Glossary of Human Resources Management and Employee Benefit Terms
Alternative dispute resolution (ADR) is a means of settling a dispute, conflict, or claim without courtroom litigation. Instead, the parties involved agree to use an ADR process such as mediation or arbitration.
Alternative dispute resolution has gained broad acceptance by the public and the legal profession. In the United States, anyone who doesn’t want to go to court over a civil (non-criminal) matter is free to choose ADR. When a lawsuit is pending, in some cases courts encourage or require the litigants to use ADR to help settle disputes more amicably and reduce the court system’s heavy caseload.
ADR processes are commonly used in a wide variety of civil disputes between individuals and/or organizations. These disputes may involve such topics as:
Family and divorce
Some countries also use alternative dispute resolution in certain criminal matters, such as juvenile crime.
Depending on the particulars of the dispute and the type of alternative dispute resolution used, ADR may offer a number of potential benefits compared to lawsuits:
Less time-consuming and fewer delays
Less formal and more flexible than court proceedings
Less need for an attorney in some simple disputes
Less adversarial, helping to preserve relationships between opposing parties
Greater privacy than court records allow
Greater control over the outcome and the ability to create “win-win” solutions that satisfy both parties
There are several types of alternative dispute resolution, and different U.S. states have different laws about which types they permit. The rules also vary in different countries around the world. Here are five of the most common ADR types:
Negotiation is perhaps the simplest and most straightforward type of alternative dispute resolution. The disputing parties meet with one another to identify concerns, explore options, and seek a solution they can agree on. No one else acts as a neutral third party to help them negotiate.
In mediation, the parties still work to settle the dispute themselves, but an impartial person called a mediator hears both parties out, helps them discuss the dispute, and then helps them decide what to do. The mediator does not control the outcome. Mediation is often recommended when there is a relationship that both parties want to preserve, such as between family members or business partners.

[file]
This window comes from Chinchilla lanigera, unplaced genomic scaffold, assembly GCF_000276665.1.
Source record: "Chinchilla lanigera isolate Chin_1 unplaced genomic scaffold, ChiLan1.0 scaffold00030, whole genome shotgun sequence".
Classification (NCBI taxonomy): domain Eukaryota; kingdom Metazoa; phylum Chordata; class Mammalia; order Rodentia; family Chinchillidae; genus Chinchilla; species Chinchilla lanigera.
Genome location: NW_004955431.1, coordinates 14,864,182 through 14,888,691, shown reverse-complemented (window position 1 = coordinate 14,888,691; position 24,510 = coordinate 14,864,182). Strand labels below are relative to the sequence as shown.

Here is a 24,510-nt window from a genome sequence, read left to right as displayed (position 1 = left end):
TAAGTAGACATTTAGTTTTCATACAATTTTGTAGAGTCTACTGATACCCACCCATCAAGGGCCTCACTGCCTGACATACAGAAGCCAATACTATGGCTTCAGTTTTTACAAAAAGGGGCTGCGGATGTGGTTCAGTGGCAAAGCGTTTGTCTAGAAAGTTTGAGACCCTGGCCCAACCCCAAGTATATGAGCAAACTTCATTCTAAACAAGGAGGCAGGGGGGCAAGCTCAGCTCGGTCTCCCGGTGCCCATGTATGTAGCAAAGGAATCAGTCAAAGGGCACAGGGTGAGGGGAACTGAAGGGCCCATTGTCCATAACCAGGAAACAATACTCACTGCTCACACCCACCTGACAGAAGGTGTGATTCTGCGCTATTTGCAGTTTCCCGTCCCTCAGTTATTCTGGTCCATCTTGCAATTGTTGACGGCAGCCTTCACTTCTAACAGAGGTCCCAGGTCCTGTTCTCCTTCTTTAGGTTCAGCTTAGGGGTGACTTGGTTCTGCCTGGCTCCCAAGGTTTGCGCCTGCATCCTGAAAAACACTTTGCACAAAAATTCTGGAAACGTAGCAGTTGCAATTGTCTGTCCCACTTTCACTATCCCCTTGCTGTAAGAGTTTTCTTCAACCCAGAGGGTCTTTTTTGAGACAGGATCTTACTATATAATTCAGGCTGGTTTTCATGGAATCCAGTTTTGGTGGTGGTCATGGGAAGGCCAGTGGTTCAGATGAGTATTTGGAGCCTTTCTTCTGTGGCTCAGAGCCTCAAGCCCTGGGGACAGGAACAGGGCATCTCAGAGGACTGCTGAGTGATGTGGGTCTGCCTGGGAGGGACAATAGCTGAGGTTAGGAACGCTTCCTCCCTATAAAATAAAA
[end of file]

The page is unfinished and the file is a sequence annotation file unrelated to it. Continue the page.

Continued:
Arbitration is used when disputing parties agree to have someone else decide the outcome. A neutral person called an arbitrator listens to arguments from both sides, considers evidence, and then issues their decision. There are two kinds of arbitration. In binding arbitration, the arbitrator’s decision is final. In nonbinding arbitration, the parties can pursue a court trial if they do not agree with the arbitrator’s decision.
Think of neutral evaluation as seeking an expert’s opinion. In this form of ADR, each party makes their case to a neutral evaluator who is usually an authority on the topic of the dispute. The evaluator then provides an opinion about the merits of the arguments and evidence and different ways the dispute might be resolved. The evaluator’s opinion isn’t binding. The opinion is used by the parties to help them negotiate a satisfactory agreement.
In settlement conferences, the disagreeing parties and their lawyers meet with an impartial person who is either a judge or a settlement officer to discuss settlement options. The judge or settlement officer doesn’t decide the outcome but helps both parties evaluate the case and negotiate a settlement. A settlement conference may either be voluntarily chosen by disagreeing parties who are not in litigation, or it may sometimes be mandated by a court before a trial begins.